Pang Jiun’s tones of grey do not simply represent the color grey, but rather a kind of style, the style of oriental literary painting. It forms a kind of smooth and swift rhythm and conveys warm and pleasant feelings. We can similarly feel the charm of such tones in the many works by Braque and Picasso.
In the early days of the PRC, Premier Zhou Enlai gave a banquet for Pang Xunqin, Guo Lanying, Ma Sicong and Wang Kun, entrusting Pang Xunqin to make preparations for establishing the Central Academy of Arts and Crafts. When Zhou Enlai died in 1976, Pang Jiun felt an urge to paint his only painting of a leader, depicting the Premier as a “Good Premier of the people, working day and night for the people’”, in his typical grey tone style. The Premier is wearing a grey Chinese tunic suit and has an easy grace. Despite the simplicity of the tunic, Pang Jiun makes the figure stand out, bright and striking, bringing out the nobility of Zhou’s character beyond everybody’s expectations. Brown, dark red, light grey, black and even white surround and envelope the grey color. The map, valance, newspaper, book, pencil, and cup all highlight and convey the theme of ‘working day and night for the people’. This profound work is eye-catching and touching, representing the unparalleled height of achievement of Pang Jiun’s grey tone works in the 1970s.
Pang Jiun’s paintings of southern China remind us of Wu Guanzhong. Wu Guanzhong is from Yixing City in Jiangsu Province, whilst Pang Jiun is from Changshu City. They have the same southern Chinese disposition and similar Chinese and Western cultural backgrounds; they share similar landscapes and similar feelings. Wu Guanzhong is strict and careful, while Pang Jiun is straightforward and emotional. Bitterness has bred Wu Guanzhong, while freedom has created Pang Jiun. For over half a century Wu Guanzhong fought off his critics, expressed astonishing views and producing exceptional works. His influence was wide-spread. Pang Jiun traveled to Hong Kong and Taiwan and encountered twists and turns, producing highly acclaimed and fresh new works at home and abroad by exploring painting that adapts foreign methods to Chinese needs. Looking back over several years, we find that they are in the same time period and belong to the same generation. With totally different feelings and experiences, they blaze a trail in the nationalization of oil paintings.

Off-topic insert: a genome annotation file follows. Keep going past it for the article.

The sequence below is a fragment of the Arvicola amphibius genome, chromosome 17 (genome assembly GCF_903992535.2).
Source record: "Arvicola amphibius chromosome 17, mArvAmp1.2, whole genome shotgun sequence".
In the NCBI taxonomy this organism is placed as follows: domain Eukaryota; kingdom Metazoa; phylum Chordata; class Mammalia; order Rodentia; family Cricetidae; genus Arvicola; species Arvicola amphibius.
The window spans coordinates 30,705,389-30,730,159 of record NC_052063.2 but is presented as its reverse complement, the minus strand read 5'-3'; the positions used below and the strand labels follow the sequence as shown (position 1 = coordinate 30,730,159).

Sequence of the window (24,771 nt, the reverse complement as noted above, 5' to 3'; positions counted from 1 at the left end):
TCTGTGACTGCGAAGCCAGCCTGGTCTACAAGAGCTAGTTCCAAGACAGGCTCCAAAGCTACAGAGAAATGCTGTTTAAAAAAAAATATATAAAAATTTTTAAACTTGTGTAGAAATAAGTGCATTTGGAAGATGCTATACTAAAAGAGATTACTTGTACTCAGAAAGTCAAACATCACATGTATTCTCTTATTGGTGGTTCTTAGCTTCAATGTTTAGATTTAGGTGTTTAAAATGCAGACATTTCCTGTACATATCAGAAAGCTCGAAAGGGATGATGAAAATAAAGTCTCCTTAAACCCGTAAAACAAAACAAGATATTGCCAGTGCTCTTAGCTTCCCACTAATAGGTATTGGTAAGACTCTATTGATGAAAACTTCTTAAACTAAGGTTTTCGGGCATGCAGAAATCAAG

Another similarity between Pang Jiun and Wu Guanzhong is that they both paint on location. Whenever Pang Jiun travels, he takes his painting paraphernalia with him. Hotels and rooms soon become his studio. Pang Jiun’s figure sketches have rarely been exhibited. However, he has recently published his sketches, which formed a luxury album of nearly 400 pages. After casually looking at these paintings, you would find them so beautiful. They are free and easy like the works by Matisse and bold and daring like the sculpture of David. When he converts these sketches into oils, however, composition and color become paramount. In his oil paintings, Pang Jiun is famous for using rich colors. Whether the painting truly resembles the original object does not matter. Emotion and atmosphere are his top priorities. From the light, arousing sketches to the reemergence of bright and thick oil painting, Pang Jiun has resorted to endless schemes and has made one step forward in expanding the tensile forces of color after post-impressionism and fauvism.